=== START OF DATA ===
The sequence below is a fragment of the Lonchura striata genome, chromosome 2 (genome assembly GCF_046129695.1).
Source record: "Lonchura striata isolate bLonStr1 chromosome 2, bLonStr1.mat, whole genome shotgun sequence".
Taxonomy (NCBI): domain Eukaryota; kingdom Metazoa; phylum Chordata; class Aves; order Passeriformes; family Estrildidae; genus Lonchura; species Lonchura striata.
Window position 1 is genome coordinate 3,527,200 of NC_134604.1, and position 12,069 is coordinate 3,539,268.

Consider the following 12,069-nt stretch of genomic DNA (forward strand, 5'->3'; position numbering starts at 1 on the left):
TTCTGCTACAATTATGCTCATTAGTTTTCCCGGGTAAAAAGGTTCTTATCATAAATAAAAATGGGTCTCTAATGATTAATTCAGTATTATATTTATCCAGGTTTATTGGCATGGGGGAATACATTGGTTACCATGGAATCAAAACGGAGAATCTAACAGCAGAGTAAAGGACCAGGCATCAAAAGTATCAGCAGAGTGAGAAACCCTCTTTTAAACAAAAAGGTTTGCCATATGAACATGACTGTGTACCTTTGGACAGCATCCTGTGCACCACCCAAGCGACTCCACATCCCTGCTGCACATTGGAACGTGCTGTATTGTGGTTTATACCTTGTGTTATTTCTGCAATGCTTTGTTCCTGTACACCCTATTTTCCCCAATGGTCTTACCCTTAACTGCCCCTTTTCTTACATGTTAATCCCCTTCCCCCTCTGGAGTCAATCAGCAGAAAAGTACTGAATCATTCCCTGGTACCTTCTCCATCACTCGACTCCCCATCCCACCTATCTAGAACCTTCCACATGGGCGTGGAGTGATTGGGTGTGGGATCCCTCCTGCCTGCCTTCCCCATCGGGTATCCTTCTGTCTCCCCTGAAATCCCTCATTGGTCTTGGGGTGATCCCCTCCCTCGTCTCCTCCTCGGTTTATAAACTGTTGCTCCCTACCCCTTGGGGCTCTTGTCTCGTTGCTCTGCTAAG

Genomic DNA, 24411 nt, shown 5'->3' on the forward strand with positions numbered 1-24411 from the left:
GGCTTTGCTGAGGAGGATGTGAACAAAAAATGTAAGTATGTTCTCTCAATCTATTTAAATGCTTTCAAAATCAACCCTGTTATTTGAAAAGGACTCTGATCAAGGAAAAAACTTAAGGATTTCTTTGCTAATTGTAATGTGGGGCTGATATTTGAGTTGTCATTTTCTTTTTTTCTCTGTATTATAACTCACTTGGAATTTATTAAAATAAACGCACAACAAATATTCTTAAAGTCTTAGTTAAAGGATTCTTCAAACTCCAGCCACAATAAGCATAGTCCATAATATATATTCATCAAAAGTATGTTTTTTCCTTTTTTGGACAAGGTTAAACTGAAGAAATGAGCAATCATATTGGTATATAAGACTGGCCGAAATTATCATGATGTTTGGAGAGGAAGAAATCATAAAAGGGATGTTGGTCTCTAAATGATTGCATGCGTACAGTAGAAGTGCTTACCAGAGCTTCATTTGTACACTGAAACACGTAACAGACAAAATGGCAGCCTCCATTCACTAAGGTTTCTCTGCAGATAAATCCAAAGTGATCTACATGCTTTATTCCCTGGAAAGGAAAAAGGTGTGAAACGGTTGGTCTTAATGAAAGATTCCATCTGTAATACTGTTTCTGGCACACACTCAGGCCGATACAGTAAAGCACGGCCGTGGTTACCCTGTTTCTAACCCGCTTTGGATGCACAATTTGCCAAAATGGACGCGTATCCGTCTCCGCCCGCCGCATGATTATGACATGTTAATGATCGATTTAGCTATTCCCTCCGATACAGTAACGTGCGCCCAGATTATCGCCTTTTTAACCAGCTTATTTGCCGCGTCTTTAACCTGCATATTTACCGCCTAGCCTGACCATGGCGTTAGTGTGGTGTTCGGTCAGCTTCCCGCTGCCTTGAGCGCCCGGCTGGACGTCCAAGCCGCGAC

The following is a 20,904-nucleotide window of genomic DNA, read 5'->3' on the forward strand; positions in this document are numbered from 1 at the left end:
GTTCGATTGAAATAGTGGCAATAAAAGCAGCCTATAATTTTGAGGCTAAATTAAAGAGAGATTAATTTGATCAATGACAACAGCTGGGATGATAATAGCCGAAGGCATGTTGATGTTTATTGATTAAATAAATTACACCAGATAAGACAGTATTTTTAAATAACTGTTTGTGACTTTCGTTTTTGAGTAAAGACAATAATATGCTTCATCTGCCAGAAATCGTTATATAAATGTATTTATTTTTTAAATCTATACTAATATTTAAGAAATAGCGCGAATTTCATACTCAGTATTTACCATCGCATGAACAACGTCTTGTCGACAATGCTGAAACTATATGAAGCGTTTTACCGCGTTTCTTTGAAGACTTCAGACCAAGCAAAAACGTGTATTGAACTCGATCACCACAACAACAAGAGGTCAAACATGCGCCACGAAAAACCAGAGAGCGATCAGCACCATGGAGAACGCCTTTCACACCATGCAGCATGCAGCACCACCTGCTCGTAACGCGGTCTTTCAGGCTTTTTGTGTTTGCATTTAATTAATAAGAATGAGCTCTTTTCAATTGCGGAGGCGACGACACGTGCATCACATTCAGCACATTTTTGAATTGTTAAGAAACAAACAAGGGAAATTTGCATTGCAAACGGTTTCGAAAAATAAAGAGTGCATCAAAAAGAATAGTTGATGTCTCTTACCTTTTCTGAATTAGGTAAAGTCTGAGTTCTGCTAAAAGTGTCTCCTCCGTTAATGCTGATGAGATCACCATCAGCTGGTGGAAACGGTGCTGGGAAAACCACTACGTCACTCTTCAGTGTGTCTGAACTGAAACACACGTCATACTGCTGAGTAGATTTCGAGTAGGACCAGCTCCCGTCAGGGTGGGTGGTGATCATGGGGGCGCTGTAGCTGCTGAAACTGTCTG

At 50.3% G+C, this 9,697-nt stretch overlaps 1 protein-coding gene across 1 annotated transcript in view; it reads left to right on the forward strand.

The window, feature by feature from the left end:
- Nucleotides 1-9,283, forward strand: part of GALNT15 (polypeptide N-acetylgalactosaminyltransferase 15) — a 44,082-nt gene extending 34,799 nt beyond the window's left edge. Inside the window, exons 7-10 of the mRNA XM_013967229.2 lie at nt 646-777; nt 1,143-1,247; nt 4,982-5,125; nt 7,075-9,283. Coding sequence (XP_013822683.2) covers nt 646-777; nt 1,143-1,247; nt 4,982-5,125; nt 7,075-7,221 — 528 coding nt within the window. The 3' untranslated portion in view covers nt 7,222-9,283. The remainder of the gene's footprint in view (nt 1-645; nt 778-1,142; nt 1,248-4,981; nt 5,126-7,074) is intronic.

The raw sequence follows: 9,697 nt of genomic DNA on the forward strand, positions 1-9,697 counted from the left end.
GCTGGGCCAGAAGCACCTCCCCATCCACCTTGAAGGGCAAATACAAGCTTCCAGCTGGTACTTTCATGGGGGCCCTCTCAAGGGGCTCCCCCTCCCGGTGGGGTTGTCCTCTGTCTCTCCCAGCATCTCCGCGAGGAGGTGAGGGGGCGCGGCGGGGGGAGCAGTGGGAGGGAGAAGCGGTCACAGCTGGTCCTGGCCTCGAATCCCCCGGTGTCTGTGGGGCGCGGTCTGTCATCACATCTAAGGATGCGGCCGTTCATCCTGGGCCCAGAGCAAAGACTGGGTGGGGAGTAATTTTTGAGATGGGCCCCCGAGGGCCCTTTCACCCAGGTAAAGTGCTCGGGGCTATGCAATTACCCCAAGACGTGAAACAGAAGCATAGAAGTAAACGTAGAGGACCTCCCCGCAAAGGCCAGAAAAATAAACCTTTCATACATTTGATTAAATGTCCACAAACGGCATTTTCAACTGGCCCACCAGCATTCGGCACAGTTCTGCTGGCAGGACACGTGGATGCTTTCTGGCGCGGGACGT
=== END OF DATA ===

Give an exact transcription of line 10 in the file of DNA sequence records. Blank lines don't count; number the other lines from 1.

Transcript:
GTTCGATTGAAATAGTGGCAATAAAAGCAGCCTATAATTTTGAGGCTAAATTAAAGAGAGATTAATTTGATCAATGACAACAGCTGGGATGATAATAGCCGAAGGCATGTTGATGTTTATTGATTAAATAAATTACACCAGATAAGACAGTATTTTTAAATAACTGTTTGTGACTTTCGTTTTTGAGTAAAGACAATAATATGCTTCATCTGCCAGAAATCGTTATATAAATGTATTTATTTTTTAAATCTATACTAATATTTAAGAAATAGCGCGAATTTCATACTCAGTATTTACCATCGCATGAACAACGTCTTGTCGACAATGCTGAAACTATATGAAGCGTTTTACCGCGTTTCTTTGAAGACTTCAGACCAAGCAAAAACGTGTATTGAACTCGATCACCACAACAACAAGAGGTCAAACATGCGCCACGAAAAACCAGAGAGCGATCAGCACCATGGAGAACGCCTTTCACACCATGCAGCATGCAGCACCACCTGCTCGTAACGCGGTCTTTCAGGCTTTTTGTGTTTGCATTTAATTAATAAGAATGAGCTCTTTTCAATTGCGGAGGCGACGACACGTGCATCACATTCAGCACATTTTTGAATTGTTAAGAAACAAACAAGGGAAATTTGCATTGCAAACGGTTTCGAAAAATAAAGAGTGCATCAAAAAGAATAGTTGATGTCTCTTACCTTTTCTGAATTAGGTAAAGTCTGAGTTCTGCTAAAAGTGTCTCCTCCGTTAATGCTGATGAGATCACCATCAGCTGGTGGAAACGGTGCTGGGAAAACCACTACGTCACTCTTCAGTGTGTCTGAACTGAAACACACGTCATACTGCTGAGTAGATTTCGAGTAGGACCAGCTCCCGTCAGGGTGGGTGGTGATCATGGGGGCGCTGTAGCTGCTGAAACTGTCTG